Abstract

Asthma incidence and severity are increased in obese populations. Systematic reviews have shown benefit from weight-loss interventions on asthma outcomes, but the role of bariatric surgery is still unclear. In this review, cohorts of obese asthmatic patients undergoing bariatric surgery were examined regarding different asthma outcomes. The available data on patients who were followed up showed improvements in asthma control, exacerbation risk, asthma-related hospitalisation, medication use and airway hyperresponsiveness, with some patients not requiring further treatment for asthma. Follow-up duration was variable, being mostly of 1 year, with some studies reporting long-term outcomes after 5 years. The studies reviewed had many limitations, including small numbers of patients, lack of control arm in some studies and lack of standardisation of asthma diagnosis, classification and outcome measures, in addition to possible reporting bias. Data on small numbers of patients also show the possibility of benefit exclusively in nonallergic asthma. Larger, more stringent clinical trials are needed before recommending bariatric surgery for treatment of asthma.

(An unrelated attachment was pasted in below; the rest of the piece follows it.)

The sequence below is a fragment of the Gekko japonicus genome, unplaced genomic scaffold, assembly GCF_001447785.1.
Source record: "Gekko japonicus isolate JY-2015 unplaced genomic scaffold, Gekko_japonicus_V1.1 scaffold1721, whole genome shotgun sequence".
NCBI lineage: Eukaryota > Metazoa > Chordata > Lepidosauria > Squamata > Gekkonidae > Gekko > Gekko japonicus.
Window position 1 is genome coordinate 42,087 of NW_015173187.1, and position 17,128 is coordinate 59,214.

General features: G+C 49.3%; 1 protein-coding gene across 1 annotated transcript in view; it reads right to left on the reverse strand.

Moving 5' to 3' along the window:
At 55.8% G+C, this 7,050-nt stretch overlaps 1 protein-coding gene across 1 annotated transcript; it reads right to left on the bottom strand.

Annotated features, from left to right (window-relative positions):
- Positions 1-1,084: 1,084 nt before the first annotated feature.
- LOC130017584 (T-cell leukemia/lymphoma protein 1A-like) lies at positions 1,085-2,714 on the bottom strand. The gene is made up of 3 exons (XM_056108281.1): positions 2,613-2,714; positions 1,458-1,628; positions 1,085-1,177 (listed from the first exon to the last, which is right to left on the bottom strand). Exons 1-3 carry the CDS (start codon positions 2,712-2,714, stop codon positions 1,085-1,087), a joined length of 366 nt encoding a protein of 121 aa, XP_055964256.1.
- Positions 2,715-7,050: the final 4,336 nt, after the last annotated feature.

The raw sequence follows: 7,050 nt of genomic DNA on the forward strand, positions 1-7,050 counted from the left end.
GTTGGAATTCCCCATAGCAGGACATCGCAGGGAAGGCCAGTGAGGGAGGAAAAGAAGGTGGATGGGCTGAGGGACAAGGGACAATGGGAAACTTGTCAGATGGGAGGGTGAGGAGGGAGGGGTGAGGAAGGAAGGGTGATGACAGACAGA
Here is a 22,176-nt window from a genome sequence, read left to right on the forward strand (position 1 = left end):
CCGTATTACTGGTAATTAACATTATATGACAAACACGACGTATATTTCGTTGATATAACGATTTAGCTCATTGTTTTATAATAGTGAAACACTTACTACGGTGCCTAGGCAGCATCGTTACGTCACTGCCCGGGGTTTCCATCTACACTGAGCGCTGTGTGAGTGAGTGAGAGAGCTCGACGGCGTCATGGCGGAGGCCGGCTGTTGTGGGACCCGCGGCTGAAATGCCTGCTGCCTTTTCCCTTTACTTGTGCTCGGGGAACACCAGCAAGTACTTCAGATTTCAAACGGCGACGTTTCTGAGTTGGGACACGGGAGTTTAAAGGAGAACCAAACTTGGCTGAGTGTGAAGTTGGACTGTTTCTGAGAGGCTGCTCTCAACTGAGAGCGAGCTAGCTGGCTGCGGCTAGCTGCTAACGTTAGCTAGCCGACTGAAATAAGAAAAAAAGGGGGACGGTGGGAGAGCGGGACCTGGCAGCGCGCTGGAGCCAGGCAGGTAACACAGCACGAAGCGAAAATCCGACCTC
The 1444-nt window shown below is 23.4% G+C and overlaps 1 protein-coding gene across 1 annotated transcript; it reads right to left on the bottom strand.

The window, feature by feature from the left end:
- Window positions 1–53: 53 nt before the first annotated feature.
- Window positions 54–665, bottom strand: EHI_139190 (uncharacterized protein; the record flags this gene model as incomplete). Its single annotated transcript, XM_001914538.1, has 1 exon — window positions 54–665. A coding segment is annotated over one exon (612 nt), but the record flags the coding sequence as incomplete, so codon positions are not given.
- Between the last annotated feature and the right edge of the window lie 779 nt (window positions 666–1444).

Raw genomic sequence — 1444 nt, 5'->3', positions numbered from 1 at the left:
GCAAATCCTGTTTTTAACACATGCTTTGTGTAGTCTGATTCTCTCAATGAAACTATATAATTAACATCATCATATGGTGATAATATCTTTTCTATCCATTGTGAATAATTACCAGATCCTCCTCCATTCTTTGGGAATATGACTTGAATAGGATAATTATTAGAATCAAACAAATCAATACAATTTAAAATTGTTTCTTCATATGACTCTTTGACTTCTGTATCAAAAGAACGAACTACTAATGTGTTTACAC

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Cite this article as: Chaaban TA. Bariatric surgery: a potential cure for asthma? Eur Respir Rev 2019; 28: 190003 [https://doi.org/10.1183/16000617.0003-2019].